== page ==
hw4_soln

# hw4_soln - Probability and Stochastic Processes: A Friendly...

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Unformatted text preview: Probability and Stochastic Processes: A Friendly Introduction for Electrical and Computer Engineers Roy D. Yates and David J. Goodman Problem Solutions : Yates and Goodman,2.4.2 2.4.3 2.5.4 2.5.10 2.6.1 2.6.3 2.7.4 2.8.1 2.8.5 and 2.8.11 Problem 2.4.2 (a) The given CDF is shown in the diagram below. FX(x) © ¤¨ ¤¨¥ ¥ ¦¤ § § ¢ £¡ FX x 0 x 1 02 1x0 07 0 x 1 1 x1 1 0.8 0.6 0.4 0.2 0 −2 −1 0 x 1 2 (b) The corresponding PMF of X is ¢ ¢ § § ¢ ¡ § PX x x 1 x0 x1 otherwise ¥ ¦¢ 02 05 03 0 Problem 2.4.3 (a) Similar to the previous problem, the graph of the CDF is shown below. FX(x) ¤ © ¤¨ ¨¥ ¥ ¤ § § ¢ ¡ FX x 0 x 3 04 3x5 08 5 x 7 1 x7 −3 0 57 x (b) The corresponding PMF of X is ¢ § § ¢ ¡ § 1 x 3 x5 x7 otherwise ¢ 04 04 02 0 ¥ ¦¢ PX x 1 0.8 0.6 0.4 0.2 0 Problem 2.5.4 the PMF of X is 02 05 03 0 § § x 1 x0 x1 otherwise 1 02 0 05 ¥ ¢ § ¢ ¢ ¢ ¡ PX x The expected value of X is 1 03 01 ¢ ¡ §  ¡ §  ¡ § x ¥¢ ¡ ¢   x § ∑ xPX EX Problem 2.5.10 By the deﬁnition of the expected value, 1! px ¡ #¡ ¥ ¥ ¥ ¡ ¥ ! 1 1 p n1 x1 1, we have n1 nx np ∑ PX x ! )( ' ¥ " 1 0 ( x p ¥ 0 px 1 ¢( " ¡ ∑ ¢ ' ¢   x 1 " n ¥ n1 np n1 0 x ¢ 1¡ ¢ E Xn ¥ x ¡ x1 x n 1! 1!n 1 x ¥ " ¢  ! n np ∑ nx & " %" " ¡ \$ x1 p ¥ With the substitution x nx p1 x "¡ n ∑x E Xn np ! )( The above sum is 1 because it is he sum of a binomial random variable for n 1 trials over all possible values. ¥ Problem 2.6.1 the PMF of Y is 14 y 1 14 y 2 12 y 3 0 otherwise 2 ¢ 2 ¢ ¢ PY u u . Hence, ¢ 1¡ PU 9 PY 3 ¢ £¡ 14 12 2 2 ¢ £¡ ¡ PY 2 ¢ ¡ 6 ¢ £¡ PU 4 u 1 4 9 . The PMF of U can be ¢ 0. The complete expression for the PMF of U is 2 2 ¢ 2 ¢ 1¡ 2 ¢ ¢ £¡ PU u 14 u 1 14 u 4 12 u 9 0 otherwise ¢ ¢  14 ¢ 2 ¢ £¡ ¢ £¡ For all other values of u, PU u PY 1 ¢ PU 1 PY PY 6 ¢ 5 4 4 ¢ 3 Since Y is never negative, PU u u ¢ P Y2 u  PU Y 2 is SU 6¥ 7¢ ¢ £¡ 1 2 3 , the range of U (a) Since Y has range SY found by observing that 5 4 4 ¢ 3 2 PY y (b) From the PMF, it is straighforward to write down the CDF. 4 9 ¤ 1 u u 9 ¤ ¤ ¨ ¨ 2 ¢ £¡ 2 © FU u 0 u 14 1 12 4 1 u (c) From Deﬁnition 2.14, the expected value of U is 414 912  ¡ 2 114 5 75 ¢ 8¡ 2  ¡ 2 ¢ £¡ u ¢  u § ∑ uPU EU From Theorem 2.10, we can calculate the expected value of U as 22 1 4 32 1 2  ¡ 2 12 1 4  ¡ 2 ¢ £¡ y ¢ y 5 75 ¢ 9¡ 2 ∑ y2 PY § E Y2 EU ¢  As we expect, both methods yield the same answer. Problem 2.6.3 Problem 2.4.3, the PMF of X is x 3 x5 x7 otherwise ¥ ¢ § ¢ § ¢ ¢ ¡ § PX x X satisﬁes w PX ¢  X w ¥ ¢ ¥ P ¡ ¢ ¡ ¥ ¢ PW w (a) The PMF of W 04 04 02 0 This implies 04 PW 3 § ¢ £¡ PX 5 ¢ ¡ 5 ¢ 1¡ ¥ PW PX 02 § ¢ £¡ ¢ £¡ ¥ The complete PMF for W is ¢ § § ¢ ¡ § PW w w 7 w 5 w3 otherwise ¥¢ ¥ ¢ 02 04 04 0 (b) From the PMF, the CDF of W is ¥ ¤ ¤ © ¨¥ ¨¥ ¥ ¦¤ § § ¢ ¡ FW w 0 w 7 02 7w 06 5w 1 w3 5 3 (c) From the PMF, W has expected value ¥ @¡ § 3 7 02 5 04  ¡ § ¥¢ ¦¡ w w 3 04 ¥¢ ¡ § ∑ wPW 22 § EW ¥ PX 7 3 ¢ ¡ 7 04 § PW ¢  Problem 2.7.4 Given the distributions of D, the waiting time in days and the resulting cost, C, we can answer the following questions. (a) The expected waiting time is simply the expected value of D. 2 04 3 03 4 01  ¡ §  ¡ § 1 02  ¡ § ¢ £¡ PD d 23 ¢ 8¡ § A ∑d ¢   d1 § 4 ED ! (b) The expected deviation from the waiting time is µD ¥ E µd ED µD 0 ¢ µD ¢   ¥ C  ED ¢ B ¥ (c) C can be expressed as a function of D in the following manner. ¢ ¢ ¢ D D D D ¢ ¢ £¡ CD 90 70 40 40 1 2 3 4 (d) The expected service charge is 40 0 3  ¡ § 70 0 4  ¡ § 90 0 2 40 0 1 62 dollars ¢ D¡ §  ¡ § EC ¢ Problem 2.8.1 Given the following PMF 02 07 01 0 n0 n1 n2 otherwise ¢ § ¢ § ¢ ¢ 1¡ § PN n § ¢ ¡§ ¥§ ¢ ¥ ¢   § ¢ ¡§  ¡§  ¡§ ¢ ¢ ¡§  ¡§  ¡§ ¢ %  02 0 07 1 (b) E N 2 0 2 02 (c) Var N E N2 0 7 12 2 EN Var N 09 0 1 22 11 41 0 24 4 12 2 09 0 11 0 29 0 29 § ¢ 6   ¢ (d) σN 01 2 § (a) E N Problem 2.8.5 (a) The expected value of X is 41 1 24 12 4 24 2 G  4 ¢ 1     F¢  ¢ ¡ x0 x 2 2 41 2 24  ∑ xPX 3 41 3 24  4 ! EX 4 41 4 24 ¢ E  The expected value of X 2 is  36 16 24 41 2 24 22 41 3 24 32 42 41 4 24 5 ¢ 24 41 1 24 12  2 G   ¢ ¡ x0 41 0 24  x 02 4 ∑ x2PX  4 !  F¢  ¢ E X2 The variance of X is 5 ¢ H  ¡ ¥ ¢ %  Var X 22 ¥ Thus, X has standard deviation σX 2 EX 1 ¢ E X2 Var X 1. ¢ %  ¢ (b) The probability that X is within one standard deviation of its expected value is 1 X 2 ¨ ¨ P2 1  ¥ ¢ B σX P1 ¢  µX ¨  X X ¨ ¨ σX 3  ¨ ¥ P µX  This calculation is easy using the PMF of X . PX 2 PX 3  I¡  ¡ PX 1 3 78 ¢ £¡ ¢  X 2 ¨ P1 ¨ Problem 2.8.11 The PMF of K is the Poisson PMF λ 2" k! k 0 1 otherwise ¢ λk e 0 §§§ ###4 4 ¢ £¡ PK k The mean of K is k2 λk e λ k 2! ¥ ∞ ¡ ¢ ! " ¡ ¥ 2, we obtain λ je j! 0 " ¥ ∞ λ2 ∑ ! ¢ P¡ j λ ¢ ¢ P¡ ! 1 ∑ λ ¥ ¢ ¥  EKK λk e k! λ " ¢   ! k ! By factoring out λ2 and substituting j k0 1 ¥ ∑k k ¡ " ¢ ∞ 1 k To ﬁnd E K 2 , we use the hint and ﬁrst ﬁnd EKK λk 1 e λ 1 k 1! λ∑ " k0 ∞ λ λk e k! " ∑k ¢ ∞ EK λ2 1  The above sum equals 1 because it is the sum of a Poisson PMF over all possible values. Since EK λ, the variance of K is ¥ ¥ λ ¥ ¢     λ2 EK K EK 1 λ2 5 2 ¢ ¡ G  ¥R  QP¡  ¡ G  ¢   E K2 Var K EK λ EK 2 ¢ ¢ ...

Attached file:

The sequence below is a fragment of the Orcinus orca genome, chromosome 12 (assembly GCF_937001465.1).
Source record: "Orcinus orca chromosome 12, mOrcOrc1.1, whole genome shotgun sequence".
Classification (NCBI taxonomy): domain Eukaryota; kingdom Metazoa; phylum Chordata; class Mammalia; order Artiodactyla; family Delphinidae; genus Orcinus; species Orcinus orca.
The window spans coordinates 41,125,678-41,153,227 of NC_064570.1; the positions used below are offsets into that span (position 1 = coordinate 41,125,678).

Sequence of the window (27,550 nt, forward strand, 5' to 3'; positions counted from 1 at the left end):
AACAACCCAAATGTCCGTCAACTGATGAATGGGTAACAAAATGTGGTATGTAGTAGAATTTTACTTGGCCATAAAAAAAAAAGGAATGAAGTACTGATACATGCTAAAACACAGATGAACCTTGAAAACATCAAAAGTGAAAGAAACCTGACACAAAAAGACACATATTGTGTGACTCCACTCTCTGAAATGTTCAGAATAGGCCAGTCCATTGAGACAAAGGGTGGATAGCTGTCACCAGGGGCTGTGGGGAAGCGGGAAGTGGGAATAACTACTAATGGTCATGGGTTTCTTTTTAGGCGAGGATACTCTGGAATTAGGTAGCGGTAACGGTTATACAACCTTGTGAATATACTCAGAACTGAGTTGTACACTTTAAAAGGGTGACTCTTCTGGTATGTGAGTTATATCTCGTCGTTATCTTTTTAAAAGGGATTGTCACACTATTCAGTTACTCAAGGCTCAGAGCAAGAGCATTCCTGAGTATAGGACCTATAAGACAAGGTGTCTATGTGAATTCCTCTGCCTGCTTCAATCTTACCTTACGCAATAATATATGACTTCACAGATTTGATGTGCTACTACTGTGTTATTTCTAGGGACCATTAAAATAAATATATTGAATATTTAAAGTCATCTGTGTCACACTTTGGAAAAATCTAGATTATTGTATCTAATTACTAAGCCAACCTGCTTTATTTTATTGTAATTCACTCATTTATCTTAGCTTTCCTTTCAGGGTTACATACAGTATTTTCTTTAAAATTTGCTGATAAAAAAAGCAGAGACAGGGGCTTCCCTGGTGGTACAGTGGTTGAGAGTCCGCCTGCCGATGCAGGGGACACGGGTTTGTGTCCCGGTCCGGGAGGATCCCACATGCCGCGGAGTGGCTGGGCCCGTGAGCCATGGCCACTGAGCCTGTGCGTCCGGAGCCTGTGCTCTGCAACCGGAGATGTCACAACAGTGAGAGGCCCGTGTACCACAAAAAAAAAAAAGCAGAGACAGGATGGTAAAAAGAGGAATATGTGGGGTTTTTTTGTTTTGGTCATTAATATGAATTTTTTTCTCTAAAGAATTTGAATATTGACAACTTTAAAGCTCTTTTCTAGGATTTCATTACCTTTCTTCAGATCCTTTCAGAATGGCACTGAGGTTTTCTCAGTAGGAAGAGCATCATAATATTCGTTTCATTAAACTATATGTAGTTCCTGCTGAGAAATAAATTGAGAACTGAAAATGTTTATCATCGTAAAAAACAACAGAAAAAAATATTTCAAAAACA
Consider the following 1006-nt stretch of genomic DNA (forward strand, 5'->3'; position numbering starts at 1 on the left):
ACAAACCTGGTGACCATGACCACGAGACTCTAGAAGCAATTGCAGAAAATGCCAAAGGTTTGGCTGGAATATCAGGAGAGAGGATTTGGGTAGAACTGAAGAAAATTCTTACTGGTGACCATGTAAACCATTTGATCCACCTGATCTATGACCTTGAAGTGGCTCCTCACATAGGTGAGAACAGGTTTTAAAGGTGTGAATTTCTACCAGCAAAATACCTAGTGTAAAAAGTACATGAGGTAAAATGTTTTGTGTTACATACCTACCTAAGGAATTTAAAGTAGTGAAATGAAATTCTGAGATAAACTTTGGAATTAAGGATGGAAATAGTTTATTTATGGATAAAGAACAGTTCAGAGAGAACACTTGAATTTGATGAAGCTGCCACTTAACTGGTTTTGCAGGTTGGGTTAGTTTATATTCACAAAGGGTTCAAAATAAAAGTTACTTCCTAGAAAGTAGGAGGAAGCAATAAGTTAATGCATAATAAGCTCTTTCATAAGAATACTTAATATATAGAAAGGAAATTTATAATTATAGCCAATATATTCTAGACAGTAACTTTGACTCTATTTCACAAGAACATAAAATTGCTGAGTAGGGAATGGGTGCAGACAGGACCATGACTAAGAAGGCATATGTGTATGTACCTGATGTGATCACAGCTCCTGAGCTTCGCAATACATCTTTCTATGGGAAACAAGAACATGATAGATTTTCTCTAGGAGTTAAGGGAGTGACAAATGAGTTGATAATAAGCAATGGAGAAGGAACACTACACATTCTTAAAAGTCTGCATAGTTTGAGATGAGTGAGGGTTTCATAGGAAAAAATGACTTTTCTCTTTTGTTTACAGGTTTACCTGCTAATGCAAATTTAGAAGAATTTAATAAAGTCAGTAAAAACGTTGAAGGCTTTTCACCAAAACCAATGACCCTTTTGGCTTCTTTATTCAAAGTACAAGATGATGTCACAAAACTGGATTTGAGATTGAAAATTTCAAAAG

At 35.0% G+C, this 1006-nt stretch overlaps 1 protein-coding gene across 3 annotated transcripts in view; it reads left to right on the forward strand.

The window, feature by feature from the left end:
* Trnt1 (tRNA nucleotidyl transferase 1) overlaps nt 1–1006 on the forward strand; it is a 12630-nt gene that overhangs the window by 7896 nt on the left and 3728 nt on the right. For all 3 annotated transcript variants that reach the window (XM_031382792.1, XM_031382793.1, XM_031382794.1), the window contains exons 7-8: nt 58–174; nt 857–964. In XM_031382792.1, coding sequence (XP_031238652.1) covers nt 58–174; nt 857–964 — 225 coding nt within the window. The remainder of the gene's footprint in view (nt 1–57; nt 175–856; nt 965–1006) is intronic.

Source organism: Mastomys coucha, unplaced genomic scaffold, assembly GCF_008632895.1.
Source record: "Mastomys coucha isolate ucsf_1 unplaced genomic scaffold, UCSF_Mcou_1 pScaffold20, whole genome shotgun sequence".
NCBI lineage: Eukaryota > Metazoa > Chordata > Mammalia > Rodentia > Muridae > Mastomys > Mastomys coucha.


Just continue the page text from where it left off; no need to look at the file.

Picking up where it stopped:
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## This note was uploaded on 02/11/2012 for the course EEE 352 taught by Professor Ferry during the Spring '08 term at ASU.

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